National Invasive Species Awareness

Dateline: February 27, 2015*

It is National Invasive Species Awareness Week 2015.  Somehow the memo that came to my neck of the woods didn’t highlight the “AWARENESS” keyword in the promotional name.  As a result, it seems the invasive species around here thought it was an invitation to move in and celebrate…like Mardi Gras.  HARUMMPH!!!!

Early in the week the Cuban Treefrogs (Osteopilus septentrionalis) (CTFs) reared their ugly (albeit cute) heads.  In all of 2014 I did not photograph a single native treefrog whereas in past years I had dozens.  The slimy CTFs have steadfastly gained the competitive edge crowding out natives. Without a hard freeze in my area for the 2014/15 winter, I grieve that 2015 will again be without our colorful and important native amphibians.

Then, Wednesday, while out venturing around the pond area I spied an unknown dainty vine, barely noticeable beneath some shrubs that are used as a screen along the fence line.

ARRRRGGGGGGGGGKKKKKKKKKKKK!  I come to learn that it is Old World Climbing Fern (Lygodium microphyllum), a MAJOR invasive vine here in Florida.  Add a new invasive species to those I have had to control in past years and monitor always.

Old World Climbing Fern (Lygodium microphyllum)
Old World Climbing Fern (Lygodium microphyllum)

So, I guess I’ll hang on the thread of hope that the point of their arrival was to help make others aware of their ugly existence.  That’s the way to learn and educate.

When it comes to invasive species, you can’t rely on your own opinions on whether or not something is “invasive”.  You have to consider the BIG PICTURE!  Certain species that are easily controlled in a home landscape may well be a violent offender in the wild.  That’s why it is so important to be AWARE of what is INVASIVE in the big scheme of things, not just in your own backyard.

It is imperative to consider the greater good when choosing what to incorporate in our own gardens.  Time to take off the blinders and face the fact that sometimes an aesthetically pleasing and loved plant in our own place, can be a major headache to biodiversity in general. Often these plants conjure up memories of youth, perhaps in a different area of the country where they don’t upset natural ecosystems.

What is invasive in Florida may well be very tame in New York and vice versa.  Prior to choosing a plant based on beauty alone, research and find out if that pleasant little flower is worth it.  Is it possible that it might wind up costing millions of taxpayer dollars to eradicate?  What happens when a seed gets eaten by a bird and promptly deposited into a natural area.  Will it threaten the ecosystem and those that rely on it to survive?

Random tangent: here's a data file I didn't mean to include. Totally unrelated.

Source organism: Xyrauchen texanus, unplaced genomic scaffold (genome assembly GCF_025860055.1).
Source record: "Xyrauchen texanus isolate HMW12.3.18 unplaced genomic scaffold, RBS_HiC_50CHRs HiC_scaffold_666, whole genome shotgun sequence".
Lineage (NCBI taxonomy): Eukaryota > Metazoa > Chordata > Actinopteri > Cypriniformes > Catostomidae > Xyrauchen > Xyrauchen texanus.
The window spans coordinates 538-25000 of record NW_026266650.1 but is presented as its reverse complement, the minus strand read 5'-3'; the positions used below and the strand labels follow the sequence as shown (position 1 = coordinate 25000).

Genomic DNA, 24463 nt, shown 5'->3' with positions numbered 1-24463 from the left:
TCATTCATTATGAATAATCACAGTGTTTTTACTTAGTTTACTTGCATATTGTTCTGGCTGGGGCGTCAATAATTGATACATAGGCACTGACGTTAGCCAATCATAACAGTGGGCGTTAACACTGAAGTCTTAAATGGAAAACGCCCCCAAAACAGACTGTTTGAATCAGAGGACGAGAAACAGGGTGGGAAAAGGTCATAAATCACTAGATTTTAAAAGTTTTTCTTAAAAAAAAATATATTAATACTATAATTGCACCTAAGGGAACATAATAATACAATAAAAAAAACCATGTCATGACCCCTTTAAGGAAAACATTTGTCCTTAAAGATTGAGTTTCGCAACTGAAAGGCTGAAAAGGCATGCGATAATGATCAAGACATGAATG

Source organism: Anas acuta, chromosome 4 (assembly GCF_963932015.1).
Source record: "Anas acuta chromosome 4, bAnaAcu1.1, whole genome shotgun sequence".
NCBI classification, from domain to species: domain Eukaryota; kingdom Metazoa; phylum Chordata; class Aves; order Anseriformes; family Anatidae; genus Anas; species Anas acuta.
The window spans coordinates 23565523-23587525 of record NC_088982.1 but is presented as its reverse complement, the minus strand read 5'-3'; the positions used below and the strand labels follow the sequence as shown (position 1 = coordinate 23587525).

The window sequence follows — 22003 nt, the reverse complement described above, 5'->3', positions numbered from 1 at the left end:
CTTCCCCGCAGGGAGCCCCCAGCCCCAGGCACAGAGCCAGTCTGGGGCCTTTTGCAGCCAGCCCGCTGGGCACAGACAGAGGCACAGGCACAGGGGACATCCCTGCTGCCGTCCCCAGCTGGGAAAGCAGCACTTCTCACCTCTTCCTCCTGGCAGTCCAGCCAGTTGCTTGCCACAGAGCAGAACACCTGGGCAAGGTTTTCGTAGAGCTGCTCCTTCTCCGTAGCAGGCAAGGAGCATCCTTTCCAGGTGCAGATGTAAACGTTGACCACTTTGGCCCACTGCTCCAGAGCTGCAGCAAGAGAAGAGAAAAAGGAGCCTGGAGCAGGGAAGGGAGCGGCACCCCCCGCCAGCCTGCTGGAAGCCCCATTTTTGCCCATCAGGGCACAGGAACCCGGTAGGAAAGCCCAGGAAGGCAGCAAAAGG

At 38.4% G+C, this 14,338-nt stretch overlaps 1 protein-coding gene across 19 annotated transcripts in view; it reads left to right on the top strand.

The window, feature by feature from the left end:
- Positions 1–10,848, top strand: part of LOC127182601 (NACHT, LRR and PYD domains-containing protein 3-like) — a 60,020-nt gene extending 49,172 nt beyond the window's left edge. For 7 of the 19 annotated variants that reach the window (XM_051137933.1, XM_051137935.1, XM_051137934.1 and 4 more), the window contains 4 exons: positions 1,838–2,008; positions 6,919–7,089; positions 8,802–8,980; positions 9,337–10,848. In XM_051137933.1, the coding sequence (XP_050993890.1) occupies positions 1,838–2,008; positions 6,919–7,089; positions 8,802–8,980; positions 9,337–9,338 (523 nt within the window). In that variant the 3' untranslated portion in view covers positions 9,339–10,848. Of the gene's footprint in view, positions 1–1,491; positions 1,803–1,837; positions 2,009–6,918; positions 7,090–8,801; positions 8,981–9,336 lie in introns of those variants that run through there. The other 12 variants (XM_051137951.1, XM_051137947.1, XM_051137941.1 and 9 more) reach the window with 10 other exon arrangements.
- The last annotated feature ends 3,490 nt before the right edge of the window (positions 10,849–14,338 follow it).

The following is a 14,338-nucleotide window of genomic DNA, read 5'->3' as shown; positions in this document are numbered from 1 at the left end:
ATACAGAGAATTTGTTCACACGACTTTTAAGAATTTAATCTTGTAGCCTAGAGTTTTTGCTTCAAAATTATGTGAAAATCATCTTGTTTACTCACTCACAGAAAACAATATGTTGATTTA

Get out of the mindset of your own backyard and become open minded to what researchers in your local area are documenting as problematic. Embrace being informed and educated, rather than selfish about your own space.  It’s hard, I know, but sometimes the high road is a bit steeper, but the right way to go.

Find the worst invasive species offenders to your locale by looking at the “Browse by State Lists” section at

After you determine what is invasive, then take some time to learn methods suggested to control the problem.  This pdf handout on Climbing Fern in Florida is just one of a multitude of great resources from University Extension Services which provides information for homeowners.  I have the advantage in catching it early and in a small state.  I was able to remove the single vine by the roots. Now I flagged the spot to keep a close eye for any more that may have staked claim.

Pretty isn’t very pretty if it raises it’s ugliness to adversely affect another part of the population.  Know your region, share your knowledge…TAKE A STAND!

You need to get beyond the beauty of a flower and realize the effect on the environment as a whole Caesarweed (Urena lobata) Non-native Invasive in Florida
You need to get beyond the beauty of a flower and realize the effect on the environment as a whole Caesarweed (Urena lobata) Non-native Invasive in Florida

*This is tale was originally published by Loret T. Setters on February 27, 2015 at the defunct national blog beautifulwildlifegarden[dot]com. Click the date to view reader comments.


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